Tag Archives: tropics

Crocodiles of the Cuero y Salado Honduras

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Floating down the Rio Saluda in a small native boat in Honduras, I found myself searching for crocodiles at high noon. This wasn’t exactly the time of day one expects to do any serious wildlife photography. Underwater is a different story, but above water, well, it was hot, bright, and contrasty as hell.  Yet, here I was.

The last three days had seen a major cold front stall out over Honduras. Thick clouds and dropping temperatures meant that for the crocodiles of the Cuerro y Salado region, their black water home fringed with lowland rainforest would be something of a prison for them as they worked to regulate their body temps during the front. By the fourth day the unusual cold that had settle over the usually hot country had moved on.

I had been on the water since day break in search of these hold overs from the age of dinosaurs but with no luck. Finally, as the sun reach overhead it was as if someone had flipped a switch. Hundreds of crocodiles began to emerge as they hauled themselves out onto downed trees, dense clumps of floating vegetation, and whatever else they could find. This was what I had been waiting for.

Given that crocodiles live in the water, they need to climb out into the sun to rid themselves of parasites – as opposed to bathing themselves in water like we do. At high noon, with the intensity of the sun at its apex, the crocs all began hauling out to burn off three days worth of funk that had begun to build up on their bodies.

Despite the intensity of the harshness of the light, all I had to do was find a bit of dappled lighting to work with. As the river narrowed and the forest began to close in around us, bright shafts of light were contrasted with the deep shadows that the gallery forest cast across the water. All we had to do was to keep paddling until we found a crocodile in one of these shaft of light with an appropriately shadowed background. Given that the dynamic range of the scene was too great for the camera to record detail across its full spectrum of tones, I was able to create this chiaroscuro lighting scenario in the middle of the day.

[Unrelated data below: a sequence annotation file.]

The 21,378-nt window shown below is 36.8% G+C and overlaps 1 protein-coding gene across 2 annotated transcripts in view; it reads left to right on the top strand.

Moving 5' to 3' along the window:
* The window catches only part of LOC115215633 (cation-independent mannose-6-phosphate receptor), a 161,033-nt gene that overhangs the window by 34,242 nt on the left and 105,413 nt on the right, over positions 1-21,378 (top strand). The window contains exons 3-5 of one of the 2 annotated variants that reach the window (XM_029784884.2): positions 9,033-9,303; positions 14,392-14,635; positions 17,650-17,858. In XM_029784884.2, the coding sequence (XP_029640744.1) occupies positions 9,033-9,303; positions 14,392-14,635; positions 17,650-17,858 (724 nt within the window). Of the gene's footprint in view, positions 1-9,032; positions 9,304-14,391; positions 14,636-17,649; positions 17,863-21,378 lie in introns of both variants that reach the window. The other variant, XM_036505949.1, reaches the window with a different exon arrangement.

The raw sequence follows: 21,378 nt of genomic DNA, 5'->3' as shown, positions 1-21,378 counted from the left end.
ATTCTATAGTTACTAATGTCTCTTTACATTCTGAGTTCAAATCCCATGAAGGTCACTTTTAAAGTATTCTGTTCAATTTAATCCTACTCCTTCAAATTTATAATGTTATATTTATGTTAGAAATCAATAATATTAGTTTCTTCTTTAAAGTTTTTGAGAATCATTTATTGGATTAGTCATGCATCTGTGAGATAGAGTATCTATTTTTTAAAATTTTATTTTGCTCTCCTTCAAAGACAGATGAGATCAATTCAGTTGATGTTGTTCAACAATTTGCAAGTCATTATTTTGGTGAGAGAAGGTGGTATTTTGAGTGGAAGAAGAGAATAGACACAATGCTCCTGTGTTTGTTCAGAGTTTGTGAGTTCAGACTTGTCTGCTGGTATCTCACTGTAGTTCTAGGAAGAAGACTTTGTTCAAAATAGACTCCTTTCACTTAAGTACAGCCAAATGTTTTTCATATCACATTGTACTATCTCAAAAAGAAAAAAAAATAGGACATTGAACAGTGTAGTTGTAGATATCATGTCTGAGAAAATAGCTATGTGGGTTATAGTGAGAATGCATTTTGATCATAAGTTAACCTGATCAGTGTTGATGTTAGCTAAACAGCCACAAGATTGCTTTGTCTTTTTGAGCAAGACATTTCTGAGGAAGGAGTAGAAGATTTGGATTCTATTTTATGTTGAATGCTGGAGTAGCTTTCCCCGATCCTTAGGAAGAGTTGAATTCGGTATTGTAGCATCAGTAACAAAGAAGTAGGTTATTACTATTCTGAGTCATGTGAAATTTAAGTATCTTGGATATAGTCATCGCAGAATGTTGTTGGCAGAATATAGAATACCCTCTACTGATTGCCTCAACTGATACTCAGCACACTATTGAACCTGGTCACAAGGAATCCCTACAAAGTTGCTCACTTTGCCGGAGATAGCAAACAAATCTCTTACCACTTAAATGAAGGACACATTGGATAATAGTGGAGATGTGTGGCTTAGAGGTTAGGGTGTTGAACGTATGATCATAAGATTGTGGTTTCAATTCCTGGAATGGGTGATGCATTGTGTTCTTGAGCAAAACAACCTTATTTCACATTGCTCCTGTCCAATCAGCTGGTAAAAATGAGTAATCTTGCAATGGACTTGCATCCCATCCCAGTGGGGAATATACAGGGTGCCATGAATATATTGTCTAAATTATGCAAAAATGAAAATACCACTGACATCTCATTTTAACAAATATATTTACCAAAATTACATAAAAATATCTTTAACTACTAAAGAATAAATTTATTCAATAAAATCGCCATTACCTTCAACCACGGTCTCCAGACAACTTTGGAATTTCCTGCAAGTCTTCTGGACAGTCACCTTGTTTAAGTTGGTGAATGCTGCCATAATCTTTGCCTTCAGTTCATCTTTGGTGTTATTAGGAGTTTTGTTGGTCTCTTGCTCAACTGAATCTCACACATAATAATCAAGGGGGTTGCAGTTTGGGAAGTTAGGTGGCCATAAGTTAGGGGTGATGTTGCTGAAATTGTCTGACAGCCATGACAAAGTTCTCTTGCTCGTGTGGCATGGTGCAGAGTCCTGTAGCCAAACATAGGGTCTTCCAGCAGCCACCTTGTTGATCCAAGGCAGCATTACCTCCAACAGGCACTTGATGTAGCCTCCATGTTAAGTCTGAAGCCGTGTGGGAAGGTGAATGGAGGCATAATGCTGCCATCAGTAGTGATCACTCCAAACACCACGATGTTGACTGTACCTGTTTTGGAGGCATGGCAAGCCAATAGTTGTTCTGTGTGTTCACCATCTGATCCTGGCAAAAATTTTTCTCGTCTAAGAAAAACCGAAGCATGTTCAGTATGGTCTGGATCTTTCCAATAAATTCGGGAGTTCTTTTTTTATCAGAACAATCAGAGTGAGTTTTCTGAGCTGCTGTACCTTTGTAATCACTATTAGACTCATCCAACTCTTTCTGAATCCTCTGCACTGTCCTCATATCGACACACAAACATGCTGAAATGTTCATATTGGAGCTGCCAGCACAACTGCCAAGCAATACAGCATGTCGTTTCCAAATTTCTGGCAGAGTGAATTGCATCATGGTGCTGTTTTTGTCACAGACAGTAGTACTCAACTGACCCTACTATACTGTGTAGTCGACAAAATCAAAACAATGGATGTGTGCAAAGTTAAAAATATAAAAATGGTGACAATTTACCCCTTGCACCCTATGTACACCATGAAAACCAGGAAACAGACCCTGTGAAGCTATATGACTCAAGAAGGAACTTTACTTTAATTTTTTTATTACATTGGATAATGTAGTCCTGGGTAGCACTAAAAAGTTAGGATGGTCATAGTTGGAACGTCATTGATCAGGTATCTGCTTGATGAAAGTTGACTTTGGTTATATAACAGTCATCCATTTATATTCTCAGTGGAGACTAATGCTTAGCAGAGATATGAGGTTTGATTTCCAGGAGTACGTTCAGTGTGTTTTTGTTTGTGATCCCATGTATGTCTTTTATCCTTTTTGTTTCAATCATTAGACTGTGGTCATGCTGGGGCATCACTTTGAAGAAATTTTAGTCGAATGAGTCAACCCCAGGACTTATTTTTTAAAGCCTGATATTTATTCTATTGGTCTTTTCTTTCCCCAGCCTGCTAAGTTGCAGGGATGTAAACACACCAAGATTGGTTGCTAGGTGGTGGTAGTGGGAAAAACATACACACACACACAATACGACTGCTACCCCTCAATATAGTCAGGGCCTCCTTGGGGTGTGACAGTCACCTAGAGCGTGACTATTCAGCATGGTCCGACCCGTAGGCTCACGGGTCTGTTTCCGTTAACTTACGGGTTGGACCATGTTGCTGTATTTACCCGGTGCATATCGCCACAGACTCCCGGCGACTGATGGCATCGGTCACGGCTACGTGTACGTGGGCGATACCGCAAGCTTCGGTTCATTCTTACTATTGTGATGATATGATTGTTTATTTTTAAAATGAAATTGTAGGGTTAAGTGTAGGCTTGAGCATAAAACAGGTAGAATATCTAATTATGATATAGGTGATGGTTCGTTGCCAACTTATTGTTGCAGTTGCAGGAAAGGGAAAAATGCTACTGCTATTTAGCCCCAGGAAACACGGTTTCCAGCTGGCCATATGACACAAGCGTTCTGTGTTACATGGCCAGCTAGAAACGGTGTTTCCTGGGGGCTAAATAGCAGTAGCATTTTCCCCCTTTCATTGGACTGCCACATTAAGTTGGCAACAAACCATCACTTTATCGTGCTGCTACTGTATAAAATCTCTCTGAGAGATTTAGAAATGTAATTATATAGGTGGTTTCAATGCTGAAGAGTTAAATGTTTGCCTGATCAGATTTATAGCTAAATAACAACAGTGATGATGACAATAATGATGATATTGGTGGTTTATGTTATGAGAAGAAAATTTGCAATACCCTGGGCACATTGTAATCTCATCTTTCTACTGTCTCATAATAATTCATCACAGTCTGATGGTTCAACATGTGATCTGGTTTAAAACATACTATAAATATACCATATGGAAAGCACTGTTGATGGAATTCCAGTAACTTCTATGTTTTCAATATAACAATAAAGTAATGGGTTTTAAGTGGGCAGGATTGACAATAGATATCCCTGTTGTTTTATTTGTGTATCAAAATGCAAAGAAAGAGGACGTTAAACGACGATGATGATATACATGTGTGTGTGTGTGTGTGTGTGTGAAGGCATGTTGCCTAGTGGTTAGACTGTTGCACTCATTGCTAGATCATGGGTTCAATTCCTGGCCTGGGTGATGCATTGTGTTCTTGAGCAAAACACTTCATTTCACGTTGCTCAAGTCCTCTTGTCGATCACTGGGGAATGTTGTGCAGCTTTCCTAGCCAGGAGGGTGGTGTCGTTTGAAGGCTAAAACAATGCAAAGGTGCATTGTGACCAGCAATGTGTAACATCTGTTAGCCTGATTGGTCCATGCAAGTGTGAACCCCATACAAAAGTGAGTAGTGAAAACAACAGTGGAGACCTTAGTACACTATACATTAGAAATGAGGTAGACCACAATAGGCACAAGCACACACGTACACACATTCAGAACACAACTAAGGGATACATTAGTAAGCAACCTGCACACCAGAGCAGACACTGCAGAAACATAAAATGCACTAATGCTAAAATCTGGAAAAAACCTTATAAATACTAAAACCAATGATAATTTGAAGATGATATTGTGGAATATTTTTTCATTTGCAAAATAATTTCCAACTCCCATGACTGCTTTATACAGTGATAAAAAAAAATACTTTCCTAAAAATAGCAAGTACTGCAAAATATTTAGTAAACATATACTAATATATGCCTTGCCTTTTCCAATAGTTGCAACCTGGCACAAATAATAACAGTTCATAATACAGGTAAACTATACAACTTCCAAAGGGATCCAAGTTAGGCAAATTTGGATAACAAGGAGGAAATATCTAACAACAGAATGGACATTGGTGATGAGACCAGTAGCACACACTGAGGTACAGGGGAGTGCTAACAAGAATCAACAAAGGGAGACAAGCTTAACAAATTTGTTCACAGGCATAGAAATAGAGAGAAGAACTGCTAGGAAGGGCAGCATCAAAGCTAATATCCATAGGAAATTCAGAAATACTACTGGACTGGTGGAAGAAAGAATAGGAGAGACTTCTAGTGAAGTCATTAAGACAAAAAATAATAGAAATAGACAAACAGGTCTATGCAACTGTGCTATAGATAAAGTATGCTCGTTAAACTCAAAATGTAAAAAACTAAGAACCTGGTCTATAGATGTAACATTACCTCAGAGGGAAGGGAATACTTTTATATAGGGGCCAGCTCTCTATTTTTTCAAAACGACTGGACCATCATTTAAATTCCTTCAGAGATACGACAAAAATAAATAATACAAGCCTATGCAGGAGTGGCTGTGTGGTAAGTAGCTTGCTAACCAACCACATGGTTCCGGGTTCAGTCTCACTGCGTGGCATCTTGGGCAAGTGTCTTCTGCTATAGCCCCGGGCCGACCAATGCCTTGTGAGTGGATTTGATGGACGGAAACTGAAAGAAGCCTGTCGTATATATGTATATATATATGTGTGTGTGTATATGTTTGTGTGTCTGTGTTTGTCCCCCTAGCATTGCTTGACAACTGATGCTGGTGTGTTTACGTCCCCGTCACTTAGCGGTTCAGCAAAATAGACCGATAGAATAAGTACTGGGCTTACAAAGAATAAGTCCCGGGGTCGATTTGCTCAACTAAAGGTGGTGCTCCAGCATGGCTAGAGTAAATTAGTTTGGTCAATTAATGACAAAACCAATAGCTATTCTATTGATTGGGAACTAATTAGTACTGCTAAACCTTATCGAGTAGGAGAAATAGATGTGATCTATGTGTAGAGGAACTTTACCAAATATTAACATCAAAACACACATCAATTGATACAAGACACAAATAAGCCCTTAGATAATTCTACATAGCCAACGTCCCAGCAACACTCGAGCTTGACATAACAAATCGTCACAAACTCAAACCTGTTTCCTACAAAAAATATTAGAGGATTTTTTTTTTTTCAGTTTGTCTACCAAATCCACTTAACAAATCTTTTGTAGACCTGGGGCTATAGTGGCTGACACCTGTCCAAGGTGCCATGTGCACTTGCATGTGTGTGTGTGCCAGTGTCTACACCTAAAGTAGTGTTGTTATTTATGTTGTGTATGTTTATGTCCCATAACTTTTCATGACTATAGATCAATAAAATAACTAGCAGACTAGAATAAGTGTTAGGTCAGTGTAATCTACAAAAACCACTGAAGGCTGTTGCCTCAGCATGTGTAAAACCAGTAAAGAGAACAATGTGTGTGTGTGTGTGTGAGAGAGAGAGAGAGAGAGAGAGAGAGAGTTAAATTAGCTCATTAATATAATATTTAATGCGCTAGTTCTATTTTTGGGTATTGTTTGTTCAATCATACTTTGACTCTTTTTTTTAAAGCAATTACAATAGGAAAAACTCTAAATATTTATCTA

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Lilliputians in the land of Giants

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When it comes to photographing this poison frogs in the Panamanian rainforest, I like to get eye to eye with my subject. This lets me enter into their world. It makes them leap out of the composition and become larger than life. From this perspective however, its easy to forget just how small and delicate these tiny frogs are and how impossibly difficult to photograph them at times in the cathedral like rainforest. Luckily I have a couple guides who are like the poison frog whisperer’s and somehow always come through with new and beautiful color morphs for me on the different islands. Natalia and Romone, if you read this – I couldn’t do this without you!

 

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The Lovely Poison Dart Frog

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The Lovely Poison Frog – yes that is its real name! A.K.A: Phyllobates lugubris

Look closely at its back. That is a tadpole right there. The males of the species stand guard over the eggs that the females lay until they hatch into tadpoles. From here, they scoop up the tadpoles and transport them to deep puddles where they stand guard until the tadpole morphs into a frog. Other species of poison frogs have a similar life cycle and will carry their tadpoles high in the trees to deposit them into water filled bromeliads, then make the same trip each day in order to provide the tadpoles with food.

This particular species of poison frog contains a toxin that affects the ability of muscles to contract. Your heart is a muscle. It must contract in order to pump blood. Stop muscles from contracting, and you stop the heart from beating. In other words, don’t lick this frog!

I chose to photograph this guy on a light table made out of pvc pipes, opaque white plexiglass, and with two flashes (one above and one below the plexiglass). The idea behind this was to showcase not only the frog in all of its beautiful colors, but to also reveal the tadpole on its back. And no, it was not fun lugging this thing around the tropics!

Isla Popa, Panama.

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